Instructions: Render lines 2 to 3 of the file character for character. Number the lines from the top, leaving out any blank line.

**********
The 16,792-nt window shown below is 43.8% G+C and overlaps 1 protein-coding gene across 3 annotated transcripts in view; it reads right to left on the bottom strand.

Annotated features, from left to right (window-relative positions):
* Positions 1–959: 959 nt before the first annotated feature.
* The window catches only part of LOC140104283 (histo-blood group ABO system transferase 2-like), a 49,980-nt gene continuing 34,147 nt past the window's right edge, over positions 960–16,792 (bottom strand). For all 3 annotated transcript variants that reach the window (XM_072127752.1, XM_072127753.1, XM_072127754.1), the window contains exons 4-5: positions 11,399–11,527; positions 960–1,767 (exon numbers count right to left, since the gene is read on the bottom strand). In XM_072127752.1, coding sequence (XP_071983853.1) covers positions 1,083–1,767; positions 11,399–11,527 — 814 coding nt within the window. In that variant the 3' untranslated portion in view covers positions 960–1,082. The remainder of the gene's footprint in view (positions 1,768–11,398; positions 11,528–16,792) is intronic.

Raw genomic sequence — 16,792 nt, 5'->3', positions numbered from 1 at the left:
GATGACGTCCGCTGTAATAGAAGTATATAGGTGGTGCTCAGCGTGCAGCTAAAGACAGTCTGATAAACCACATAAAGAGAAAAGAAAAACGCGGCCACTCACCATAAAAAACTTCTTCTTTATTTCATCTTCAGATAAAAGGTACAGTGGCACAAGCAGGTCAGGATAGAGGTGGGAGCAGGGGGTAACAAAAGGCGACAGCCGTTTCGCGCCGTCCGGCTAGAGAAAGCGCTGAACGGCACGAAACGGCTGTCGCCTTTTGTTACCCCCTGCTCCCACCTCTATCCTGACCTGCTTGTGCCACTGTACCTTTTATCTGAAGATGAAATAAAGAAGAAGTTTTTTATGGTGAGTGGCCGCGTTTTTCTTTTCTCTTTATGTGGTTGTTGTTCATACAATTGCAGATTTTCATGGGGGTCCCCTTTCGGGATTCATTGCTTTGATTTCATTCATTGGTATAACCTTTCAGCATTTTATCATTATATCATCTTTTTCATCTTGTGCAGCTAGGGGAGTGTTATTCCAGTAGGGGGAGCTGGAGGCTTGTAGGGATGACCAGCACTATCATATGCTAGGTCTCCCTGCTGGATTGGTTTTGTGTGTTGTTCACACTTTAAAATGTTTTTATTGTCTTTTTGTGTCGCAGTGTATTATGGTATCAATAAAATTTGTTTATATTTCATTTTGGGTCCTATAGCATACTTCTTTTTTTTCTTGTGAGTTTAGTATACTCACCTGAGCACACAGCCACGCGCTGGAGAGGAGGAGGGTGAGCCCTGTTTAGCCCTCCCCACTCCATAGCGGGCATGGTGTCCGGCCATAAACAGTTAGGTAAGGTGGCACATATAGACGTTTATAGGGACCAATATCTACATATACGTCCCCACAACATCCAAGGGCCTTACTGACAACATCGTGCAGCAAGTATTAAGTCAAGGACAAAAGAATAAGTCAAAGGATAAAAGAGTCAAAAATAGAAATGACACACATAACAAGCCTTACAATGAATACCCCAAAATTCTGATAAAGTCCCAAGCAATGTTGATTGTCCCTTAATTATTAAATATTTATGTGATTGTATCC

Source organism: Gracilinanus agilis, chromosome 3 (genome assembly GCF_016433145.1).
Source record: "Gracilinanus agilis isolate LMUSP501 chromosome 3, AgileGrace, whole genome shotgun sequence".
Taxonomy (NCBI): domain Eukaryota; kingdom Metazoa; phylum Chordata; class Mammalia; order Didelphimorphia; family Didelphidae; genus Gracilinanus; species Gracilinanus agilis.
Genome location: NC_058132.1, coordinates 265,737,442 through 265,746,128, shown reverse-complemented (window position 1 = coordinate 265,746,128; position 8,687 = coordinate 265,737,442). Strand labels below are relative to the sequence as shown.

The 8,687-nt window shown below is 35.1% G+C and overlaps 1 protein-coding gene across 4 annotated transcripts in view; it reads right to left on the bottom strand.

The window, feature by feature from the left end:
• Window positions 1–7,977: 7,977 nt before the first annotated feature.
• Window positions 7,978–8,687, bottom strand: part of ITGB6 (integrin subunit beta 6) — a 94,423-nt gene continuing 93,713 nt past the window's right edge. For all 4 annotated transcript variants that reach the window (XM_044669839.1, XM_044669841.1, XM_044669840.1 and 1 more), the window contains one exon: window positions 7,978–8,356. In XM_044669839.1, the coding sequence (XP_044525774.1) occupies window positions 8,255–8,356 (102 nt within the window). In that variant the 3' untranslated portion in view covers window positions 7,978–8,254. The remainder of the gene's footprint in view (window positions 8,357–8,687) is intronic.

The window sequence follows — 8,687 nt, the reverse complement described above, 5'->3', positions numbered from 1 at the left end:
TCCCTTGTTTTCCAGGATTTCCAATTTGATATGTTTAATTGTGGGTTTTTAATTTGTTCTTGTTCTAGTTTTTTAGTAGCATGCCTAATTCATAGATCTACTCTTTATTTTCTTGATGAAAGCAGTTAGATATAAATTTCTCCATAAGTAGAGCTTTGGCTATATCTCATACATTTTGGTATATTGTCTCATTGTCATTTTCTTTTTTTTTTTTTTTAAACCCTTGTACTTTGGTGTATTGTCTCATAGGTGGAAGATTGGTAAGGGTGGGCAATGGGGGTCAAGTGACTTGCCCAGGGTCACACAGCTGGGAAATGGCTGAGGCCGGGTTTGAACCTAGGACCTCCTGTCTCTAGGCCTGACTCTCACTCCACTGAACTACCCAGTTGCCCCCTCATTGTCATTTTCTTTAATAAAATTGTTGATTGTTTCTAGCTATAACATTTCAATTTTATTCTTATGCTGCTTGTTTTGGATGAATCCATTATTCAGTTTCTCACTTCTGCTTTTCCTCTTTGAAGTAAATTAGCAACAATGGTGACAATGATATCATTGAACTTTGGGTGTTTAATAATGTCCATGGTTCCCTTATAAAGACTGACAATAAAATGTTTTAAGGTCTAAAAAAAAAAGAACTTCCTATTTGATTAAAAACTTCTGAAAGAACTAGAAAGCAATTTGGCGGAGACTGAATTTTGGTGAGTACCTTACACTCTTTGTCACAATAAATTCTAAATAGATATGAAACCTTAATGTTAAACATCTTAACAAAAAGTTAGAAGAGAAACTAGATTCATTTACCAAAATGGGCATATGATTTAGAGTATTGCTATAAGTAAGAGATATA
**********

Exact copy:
Annotated features, from left to right (window-relative positions):
* Positions 1–959: 959 nt before the first annotated feature.